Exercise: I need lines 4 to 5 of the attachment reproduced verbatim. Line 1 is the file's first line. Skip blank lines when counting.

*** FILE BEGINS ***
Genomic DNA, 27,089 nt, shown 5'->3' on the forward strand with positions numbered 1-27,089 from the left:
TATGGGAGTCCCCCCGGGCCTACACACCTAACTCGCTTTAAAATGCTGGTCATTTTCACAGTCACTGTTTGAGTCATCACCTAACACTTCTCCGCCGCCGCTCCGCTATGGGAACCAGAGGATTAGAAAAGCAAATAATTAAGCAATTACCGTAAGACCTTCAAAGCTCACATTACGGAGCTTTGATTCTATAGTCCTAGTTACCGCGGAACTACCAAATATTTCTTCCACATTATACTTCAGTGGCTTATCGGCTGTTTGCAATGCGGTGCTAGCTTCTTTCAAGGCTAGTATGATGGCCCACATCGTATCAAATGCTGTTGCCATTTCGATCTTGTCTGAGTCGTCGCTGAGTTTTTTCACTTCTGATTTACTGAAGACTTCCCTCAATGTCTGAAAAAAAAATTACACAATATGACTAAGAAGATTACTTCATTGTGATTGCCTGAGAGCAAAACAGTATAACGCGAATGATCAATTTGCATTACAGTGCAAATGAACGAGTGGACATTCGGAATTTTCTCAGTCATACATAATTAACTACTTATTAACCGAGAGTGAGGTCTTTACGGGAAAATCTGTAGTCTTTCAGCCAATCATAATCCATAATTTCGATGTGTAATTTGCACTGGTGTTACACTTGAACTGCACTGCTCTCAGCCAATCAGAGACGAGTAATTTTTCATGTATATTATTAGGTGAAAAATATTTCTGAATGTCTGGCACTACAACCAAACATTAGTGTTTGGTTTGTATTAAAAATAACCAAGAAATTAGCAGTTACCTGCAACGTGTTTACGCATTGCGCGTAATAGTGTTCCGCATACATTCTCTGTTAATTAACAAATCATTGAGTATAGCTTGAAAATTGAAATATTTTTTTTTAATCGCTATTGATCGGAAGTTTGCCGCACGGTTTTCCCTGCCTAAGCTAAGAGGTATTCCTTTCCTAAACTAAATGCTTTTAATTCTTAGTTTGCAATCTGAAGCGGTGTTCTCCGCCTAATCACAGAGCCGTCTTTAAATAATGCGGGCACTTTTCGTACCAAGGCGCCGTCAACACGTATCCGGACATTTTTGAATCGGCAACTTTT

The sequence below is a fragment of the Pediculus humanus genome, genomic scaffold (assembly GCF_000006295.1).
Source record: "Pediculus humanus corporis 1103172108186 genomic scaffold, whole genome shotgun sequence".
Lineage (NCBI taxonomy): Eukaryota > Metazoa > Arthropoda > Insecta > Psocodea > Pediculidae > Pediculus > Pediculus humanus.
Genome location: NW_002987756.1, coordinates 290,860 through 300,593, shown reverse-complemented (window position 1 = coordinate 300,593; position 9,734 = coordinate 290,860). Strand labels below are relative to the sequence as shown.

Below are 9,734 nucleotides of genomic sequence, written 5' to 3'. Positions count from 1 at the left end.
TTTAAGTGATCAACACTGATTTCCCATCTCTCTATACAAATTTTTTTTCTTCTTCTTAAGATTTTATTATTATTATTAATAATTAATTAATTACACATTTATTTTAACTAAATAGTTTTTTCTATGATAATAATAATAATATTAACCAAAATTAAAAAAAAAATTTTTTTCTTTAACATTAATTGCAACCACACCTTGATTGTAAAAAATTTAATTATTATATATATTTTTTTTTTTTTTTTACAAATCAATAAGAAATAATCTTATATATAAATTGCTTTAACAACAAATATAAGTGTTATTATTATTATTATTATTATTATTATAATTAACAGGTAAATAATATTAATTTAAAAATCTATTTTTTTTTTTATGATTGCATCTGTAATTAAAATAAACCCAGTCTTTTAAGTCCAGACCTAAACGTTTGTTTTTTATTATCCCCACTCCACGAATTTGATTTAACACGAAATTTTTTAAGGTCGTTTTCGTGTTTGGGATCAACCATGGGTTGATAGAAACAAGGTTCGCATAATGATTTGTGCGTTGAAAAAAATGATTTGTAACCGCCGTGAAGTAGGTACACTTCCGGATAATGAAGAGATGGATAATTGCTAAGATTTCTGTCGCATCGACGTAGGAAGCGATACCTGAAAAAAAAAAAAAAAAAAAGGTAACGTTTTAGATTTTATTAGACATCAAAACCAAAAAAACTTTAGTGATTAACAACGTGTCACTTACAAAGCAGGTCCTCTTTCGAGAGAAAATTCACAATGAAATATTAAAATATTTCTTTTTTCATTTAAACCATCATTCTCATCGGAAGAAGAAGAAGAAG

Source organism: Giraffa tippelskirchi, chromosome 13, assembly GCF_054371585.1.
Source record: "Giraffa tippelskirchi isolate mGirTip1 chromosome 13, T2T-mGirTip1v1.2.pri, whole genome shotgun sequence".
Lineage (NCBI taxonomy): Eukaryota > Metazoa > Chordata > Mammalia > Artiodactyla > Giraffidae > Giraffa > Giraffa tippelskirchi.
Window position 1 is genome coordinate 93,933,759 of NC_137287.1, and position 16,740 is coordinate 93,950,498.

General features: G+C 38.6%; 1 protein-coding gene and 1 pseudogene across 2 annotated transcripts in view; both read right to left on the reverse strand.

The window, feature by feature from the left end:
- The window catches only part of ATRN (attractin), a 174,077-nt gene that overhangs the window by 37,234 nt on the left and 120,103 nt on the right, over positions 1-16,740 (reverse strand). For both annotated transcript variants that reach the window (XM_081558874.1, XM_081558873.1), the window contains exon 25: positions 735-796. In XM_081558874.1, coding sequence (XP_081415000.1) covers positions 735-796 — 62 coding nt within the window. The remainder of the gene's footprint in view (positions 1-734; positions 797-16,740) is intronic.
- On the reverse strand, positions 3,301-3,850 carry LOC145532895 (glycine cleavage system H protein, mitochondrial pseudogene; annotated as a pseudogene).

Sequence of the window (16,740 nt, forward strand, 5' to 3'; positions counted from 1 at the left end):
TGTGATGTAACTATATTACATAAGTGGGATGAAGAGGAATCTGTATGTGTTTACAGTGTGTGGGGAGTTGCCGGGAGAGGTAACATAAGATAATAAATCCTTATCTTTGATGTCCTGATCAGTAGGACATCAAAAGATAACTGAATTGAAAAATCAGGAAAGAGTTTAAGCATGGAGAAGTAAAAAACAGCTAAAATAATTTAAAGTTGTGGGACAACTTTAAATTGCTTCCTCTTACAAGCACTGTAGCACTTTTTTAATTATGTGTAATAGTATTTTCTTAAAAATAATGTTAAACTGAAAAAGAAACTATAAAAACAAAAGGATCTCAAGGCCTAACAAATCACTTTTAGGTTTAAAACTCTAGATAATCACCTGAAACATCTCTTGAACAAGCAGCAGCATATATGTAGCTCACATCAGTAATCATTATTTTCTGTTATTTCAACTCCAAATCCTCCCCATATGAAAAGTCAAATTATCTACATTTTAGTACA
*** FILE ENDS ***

Source record: "Pediculus humanus corporis 1103172108186 genomic scaffold, whole genome shotgun sequence".
Lineage (NCBI taxonomy): Eukaryota > Metazoa > Arthropoda > Insecta > Psocodea > Pediculidae > Pediculus > Pediculus humanus.